What does the scent of apples mean in Bienvenido Santos's story "Scent of Apples"?
The scent of apples in Santos's short story symbolizes the nostalgia that people who are far away from home feel for their homes. At the beginning of the story, Santos writes that the parents of the American soldiers who are fighting far from home wonder, "where could he be now this month when leaves were turning into gold and the fragrance of gathered apples was in the wind?" The smell of apples makes the parents wish for their sons, as apples are an iconic American smell.
Fabia, who is from the Philippines, owns an apple orchard, but, as the narrator states, there is "no such thing in our own country." The house Fabia lives in with his wife Ruth and son Roger also smells like apples, and their back room is filled with them. Even though Fabia has apples in abundance, a kind wife, and a handsome son, the apples are a reminder he is far from home. When the narrator says he hopes he can visit Fabia's town in the Philippines one day soon, Fabia says no one would remember him there now. The smell of apples reminds Fabia that he is in the United States and can't return to his native country, and the smell is therefore a symbol of longing and nostalgia for his homeland.
The scent of apples in the story The Scent of Apples refers to the low paying type of jobs that Filipinos had to take when they came to America. Picking fruit was one type of job, therefore, the literal scent of apples indicates the profession of the worker who spends all his time in the orchard picking apples.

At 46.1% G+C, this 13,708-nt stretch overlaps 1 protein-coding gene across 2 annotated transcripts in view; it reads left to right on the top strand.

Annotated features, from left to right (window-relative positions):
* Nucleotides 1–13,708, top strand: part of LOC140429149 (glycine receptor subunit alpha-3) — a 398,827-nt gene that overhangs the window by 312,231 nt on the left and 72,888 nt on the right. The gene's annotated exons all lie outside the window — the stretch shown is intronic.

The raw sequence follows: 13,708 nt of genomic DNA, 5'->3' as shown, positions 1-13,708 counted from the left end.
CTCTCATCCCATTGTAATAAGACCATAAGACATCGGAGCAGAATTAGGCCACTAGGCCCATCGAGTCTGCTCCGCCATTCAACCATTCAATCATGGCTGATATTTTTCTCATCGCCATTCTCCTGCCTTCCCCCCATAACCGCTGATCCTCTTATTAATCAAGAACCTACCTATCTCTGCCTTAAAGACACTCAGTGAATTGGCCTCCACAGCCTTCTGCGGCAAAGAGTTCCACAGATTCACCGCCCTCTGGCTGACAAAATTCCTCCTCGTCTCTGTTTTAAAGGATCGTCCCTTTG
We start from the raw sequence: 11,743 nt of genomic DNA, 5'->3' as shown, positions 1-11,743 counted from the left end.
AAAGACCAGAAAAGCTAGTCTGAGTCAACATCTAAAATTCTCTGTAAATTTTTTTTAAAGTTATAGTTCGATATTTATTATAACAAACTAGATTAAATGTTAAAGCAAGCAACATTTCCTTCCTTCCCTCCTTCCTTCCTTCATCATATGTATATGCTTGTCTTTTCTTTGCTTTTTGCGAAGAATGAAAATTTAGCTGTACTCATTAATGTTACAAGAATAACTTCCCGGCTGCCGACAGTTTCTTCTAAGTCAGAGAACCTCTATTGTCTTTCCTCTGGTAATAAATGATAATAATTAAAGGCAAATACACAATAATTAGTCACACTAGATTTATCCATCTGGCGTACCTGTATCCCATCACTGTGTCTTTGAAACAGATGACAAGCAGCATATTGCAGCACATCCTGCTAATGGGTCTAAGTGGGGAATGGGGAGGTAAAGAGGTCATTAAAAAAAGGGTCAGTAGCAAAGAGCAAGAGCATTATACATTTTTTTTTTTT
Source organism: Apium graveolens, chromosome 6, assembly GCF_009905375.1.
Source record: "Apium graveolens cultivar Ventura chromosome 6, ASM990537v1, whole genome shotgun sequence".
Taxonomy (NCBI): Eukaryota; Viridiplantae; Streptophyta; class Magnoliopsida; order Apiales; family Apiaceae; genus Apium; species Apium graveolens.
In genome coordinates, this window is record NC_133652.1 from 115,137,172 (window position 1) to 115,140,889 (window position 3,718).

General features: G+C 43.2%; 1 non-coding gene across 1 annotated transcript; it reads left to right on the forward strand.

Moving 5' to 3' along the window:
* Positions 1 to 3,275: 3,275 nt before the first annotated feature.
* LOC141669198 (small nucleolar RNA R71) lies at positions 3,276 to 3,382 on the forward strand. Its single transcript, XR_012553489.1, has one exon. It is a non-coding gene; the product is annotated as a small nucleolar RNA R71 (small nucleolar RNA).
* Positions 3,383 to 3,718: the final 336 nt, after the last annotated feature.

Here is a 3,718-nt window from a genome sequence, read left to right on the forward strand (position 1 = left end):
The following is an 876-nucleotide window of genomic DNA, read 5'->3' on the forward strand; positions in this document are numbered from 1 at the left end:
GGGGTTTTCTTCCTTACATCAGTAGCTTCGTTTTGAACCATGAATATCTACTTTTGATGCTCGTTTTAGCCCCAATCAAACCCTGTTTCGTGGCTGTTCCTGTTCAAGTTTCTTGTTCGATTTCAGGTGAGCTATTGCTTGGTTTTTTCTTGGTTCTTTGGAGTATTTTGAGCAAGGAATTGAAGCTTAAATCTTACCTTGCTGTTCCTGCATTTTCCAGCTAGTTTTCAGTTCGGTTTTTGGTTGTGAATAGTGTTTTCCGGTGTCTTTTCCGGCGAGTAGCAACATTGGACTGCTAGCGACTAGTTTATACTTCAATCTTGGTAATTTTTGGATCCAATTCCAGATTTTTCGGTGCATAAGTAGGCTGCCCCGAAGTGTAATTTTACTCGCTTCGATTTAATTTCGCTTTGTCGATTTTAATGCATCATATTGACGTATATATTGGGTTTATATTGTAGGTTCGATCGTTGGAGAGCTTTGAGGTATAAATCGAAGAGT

"The first wave of Filipino immigration to the United States occurred between 1906 and 1934, when Filipinos were recruited to California as agricultural workers."
"Filipino Americans have at all periods faced discrimination because of their national origins. Many have been confined to low-status, low-income jobs."
The scent of apples is possibly symbolic of the deep longing of the narrator for his homeland, the Philippines. When apples and their scents are mentioned in the story, a general feeling of sadness and homesickness is apparent.
In one instance, the narrator asks if the trees standing far away are apple trees. Although he is often talking about apples, it seems that apples are a metaphor for home and the past.